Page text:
Below are synopses by and about doll artists who have persevered to attain public awareness of their art form. Every person profiled here learned through various steps and stages that to successfully market art dolls, the artist must begin by marketing him or herself.

Nina Tugarina, a graduate of the Kharkov Art Institute (now the Academy of Art) in the Ukraine now resides in the United States. Nina began making one-of-a-kind dolls in 2009 and became a NIADA artist in 2012. That is a meteoric rise and testament to her abilities. Nevertheless, she encountered extreme difficulty in finding buyers, relating those efforts to, “Finding the right husband for your daughter.” Citing from experience, she states, “Facebook works if there is already a circle of buyers familiar with the work; in my case, a place to brag about my newest pieces. I find EBAY and ETSY works best for low-priced items. Well-known artists dominate the expensive sales. NIADA conferences provide updated information about dolls and doll artists to the publications, which spread the word and are extremely helpful.”

Victoria Rose Martin initially encountered difficulty finding a material suitable to the many standards doll artists face: workability and suitability to design, and archival quality. She explains, “I began with polymer clay because I didn’t have a kiln, but found it fragile and a bias against polymers from gallery owners. Through experimentation, I established the ratio of clay and tensile strength and found a material that combined those qualities with sustainability. I simply wouldn’t give up.”

Welcomed as a NIADA Artist in 2013, Victoria Rose attributes her successes to the Internet, explaining, “The Internet has been indispensible for building connections. I am able to design marketable pieces through online printing companies, post images on social networks, and galleries and publishes are able to find me.

“Marketing campaigns are comparable to compounding interest; each piece builds on the next. It’s imperative to make work that truly honors who you are as both artist and person.”

Susan Fosnot also gained NIADA Artist status in 2013. She states, ruefully, “I have thought of myself as the Anti-Marketer. My successes seem to be in spite of my efforts.”

She says that beginning with local doll shows was, “encouraging because onlookers liked the work, but sales weren’t great and I continue to remain unknown locally. Being published in doll magazines has brought some success and calls continue years after publication.”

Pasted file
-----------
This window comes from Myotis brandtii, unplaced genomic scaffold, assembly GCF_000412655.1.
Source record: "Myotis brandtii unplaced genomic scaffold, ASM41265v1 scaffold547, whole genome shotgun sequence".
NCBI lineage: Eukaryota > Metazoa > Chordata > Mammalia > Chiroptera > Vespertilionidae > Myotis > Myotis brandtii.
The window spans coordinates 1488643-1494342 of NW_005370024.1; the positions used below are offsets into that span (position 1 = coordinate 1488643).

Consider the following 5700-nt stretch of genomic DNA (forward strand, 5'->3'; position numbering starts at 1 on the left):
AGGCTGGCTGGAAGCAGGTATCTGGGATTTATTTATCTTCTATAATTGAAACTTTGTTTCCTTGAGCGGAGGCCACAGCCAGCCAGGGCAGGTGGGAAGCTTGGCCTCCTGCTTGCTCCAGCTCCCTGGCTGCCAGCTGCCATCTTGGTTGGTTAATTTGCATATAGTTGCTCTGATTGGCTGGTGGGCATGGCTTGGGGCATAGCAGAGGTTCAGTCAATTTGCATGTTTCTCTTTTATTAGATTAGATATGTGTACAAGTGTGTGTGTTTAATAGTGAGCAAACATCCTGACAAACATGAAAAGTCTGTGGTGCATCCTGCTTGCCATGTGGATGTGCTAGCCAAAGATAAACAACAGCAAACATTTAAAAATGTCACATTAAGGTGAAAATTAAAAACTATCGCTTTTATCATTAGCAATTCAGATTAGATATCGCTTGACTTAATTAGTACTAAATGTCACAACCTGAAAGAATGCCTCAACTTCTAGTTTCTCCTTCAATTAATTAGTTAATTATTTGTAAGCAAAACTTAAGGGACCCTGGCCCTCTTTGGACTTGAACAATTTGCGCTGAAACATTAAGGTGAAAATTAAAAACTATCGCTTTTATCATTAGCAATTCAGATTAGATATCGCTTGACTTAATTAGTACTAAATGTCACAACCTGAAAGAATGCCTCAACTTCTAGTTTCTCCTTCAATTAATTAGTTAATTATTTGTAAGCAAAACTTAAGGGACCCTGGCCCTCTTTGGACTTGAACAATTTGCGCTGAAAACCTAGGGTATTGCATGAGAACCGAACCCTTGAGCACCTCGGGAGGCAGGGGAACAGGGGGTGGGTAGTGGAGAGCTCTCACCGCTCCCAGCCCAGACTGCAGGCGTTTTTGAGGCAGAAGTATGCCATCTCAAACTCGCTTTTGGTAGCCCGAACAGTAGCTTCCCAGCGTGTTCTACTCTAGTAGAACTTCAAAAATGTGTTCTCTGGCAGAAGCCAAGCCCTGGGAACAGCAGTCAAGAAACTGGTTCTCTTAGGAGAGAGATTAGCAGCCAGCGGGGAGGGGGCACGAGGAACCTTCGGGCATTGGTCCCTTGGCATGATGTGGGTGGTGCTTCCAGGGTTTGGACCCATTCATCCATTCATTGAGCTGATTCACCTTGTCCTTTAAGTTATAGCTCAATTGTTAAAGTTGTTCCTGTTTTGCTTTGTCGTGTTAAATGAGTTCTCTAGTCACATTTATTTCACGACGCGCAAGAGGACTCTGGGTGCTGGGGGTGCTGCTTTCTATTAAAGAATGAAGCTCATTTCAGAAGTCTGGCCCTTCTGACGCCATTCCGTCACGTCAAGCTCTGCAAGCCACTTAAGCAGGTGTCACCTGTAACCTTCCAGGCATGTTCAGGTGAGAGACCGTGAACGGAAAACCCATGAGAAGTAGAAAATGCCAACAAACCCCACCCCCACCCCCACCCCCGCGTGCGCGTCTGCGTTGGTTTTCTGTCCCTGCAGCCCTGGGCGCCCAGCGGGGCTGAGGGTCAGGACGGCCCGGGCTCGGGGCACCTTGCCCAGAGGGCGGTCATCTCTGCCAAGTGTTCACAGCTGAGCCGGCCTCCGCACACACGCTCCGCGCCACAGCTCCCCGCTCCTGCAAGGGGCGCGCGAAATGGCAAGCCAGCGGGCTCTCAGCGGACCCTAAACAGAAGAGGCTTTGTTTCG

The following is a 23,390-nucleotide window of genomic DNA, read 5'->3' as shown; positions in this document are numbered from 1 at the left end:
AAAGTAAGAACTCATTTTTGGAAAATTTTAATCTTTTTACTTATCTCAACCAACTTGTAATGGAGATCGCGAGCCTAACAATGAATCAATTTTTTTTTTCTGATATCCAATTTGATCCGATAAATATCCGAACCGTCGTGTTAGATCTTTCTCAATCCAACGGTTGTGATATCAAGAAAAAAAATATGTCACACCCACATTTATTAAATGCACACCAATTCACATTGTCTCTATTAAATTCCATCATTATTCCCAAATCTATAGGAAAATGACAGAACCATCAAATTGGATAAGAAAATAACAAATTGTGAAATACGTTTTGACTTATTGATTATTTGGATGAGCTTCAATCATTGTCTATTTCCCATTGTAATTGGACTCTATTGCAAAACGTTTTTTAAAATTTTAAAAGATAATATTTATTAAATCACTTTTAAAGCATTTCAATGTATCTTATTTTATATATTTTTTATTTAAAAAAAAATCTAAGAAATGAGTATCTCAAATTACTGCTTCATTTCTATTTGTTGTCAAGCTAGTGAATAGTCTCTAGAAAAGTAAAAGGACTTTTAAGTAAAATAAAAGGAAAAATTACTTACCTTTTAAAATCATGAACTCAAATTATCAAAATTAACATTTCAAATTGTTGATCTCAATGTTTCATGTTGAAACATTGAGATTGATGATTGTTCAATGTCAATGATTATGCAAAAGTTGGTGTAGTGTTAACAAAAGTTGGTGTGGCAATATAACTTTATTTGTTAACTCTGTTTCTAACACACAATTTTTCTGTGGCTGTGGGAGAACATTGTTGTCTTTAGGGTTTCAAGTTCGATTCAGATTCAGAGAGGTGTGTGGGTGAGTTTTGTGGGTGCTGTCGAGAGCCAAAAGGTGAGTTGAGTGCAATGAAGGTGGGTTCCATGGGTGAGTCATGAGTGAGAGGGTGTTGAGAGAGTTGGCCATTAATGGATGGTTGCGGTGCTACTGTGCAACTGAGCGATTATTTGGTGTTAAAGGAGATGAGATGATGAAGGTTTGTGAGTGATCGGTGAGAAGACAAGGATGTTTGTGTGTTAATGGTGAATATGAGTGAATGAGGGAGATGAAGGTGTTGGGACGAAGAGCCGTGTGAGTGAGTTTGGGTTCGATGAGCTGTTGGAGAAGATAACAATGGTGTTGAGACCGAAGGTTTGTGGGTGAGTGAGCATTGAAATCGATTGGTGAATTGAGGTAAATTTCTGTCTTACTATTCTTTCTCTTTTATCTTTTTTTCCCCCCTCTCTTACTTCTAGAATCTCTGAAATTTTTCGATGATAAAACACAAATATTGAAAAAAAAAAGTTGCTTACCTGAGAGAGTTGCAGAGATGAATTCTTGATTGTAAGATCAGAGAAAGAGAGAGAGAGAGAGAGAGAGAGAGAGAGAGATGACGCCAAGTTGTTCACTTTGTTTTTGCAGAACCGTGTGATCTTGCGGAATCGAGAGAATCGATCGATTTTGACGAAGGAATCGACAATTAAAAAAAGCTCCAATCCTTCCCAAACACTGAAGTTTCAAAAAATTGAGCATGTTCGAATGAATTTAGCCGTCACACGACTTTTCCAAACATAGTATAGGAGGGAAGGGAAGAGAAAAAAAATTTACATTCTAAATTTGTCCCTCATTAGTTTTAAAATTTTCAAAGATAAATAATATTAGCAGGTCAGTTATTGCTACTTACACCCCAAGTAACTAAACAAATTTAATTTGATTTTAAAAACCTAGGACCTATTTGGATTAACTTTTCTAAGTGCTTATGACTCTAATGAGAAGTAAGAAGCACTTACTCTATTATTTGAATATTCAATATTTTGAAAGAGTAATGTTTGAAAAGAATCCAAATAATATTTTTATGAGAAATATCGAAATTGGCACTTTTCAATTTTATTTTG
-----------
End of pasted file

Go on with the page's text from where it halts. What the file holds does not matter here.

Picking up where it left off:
Two organizations play a role in Susan’s past successes and future plans. “Since 2006 I’ve been showing at UFDC conventions and did well until the economy tanked. Becoming a NIADA artist is a stamp of approval and I feel artistically freer by that acceptance. It is a credential, a mark of authenticity, a PH.D. in doll-making. My dolls are classified as rag dolls and rag dolls are not highly valued. I’m hopeful the annual NIADA Show & Sale will introduce me to new markets and collectors interested in dolls as artistic statements.”

Janet Bodin already had an extensive background in needlework, beading and felting when she first encountered art dolls at the 1996 International Quilt Festival, an annual event in Houston, Texas. After pursuing an intensive schedule of classes with numerous teachers, she began designing original figurative sculptures in 1998.

Soon after, Janet began marketing those first sculptures and remarks about how much has changed since the late 90s. “Social media has brought about an awareness that was lacking.  I now use Facebook and Pinterest, maintain a Website and blog, and email notices to friends and customers about upcoming shows that I will participate in. Artists are my best customers.” Her figures have been exhibited in galleries and juried exhibitions and widely published.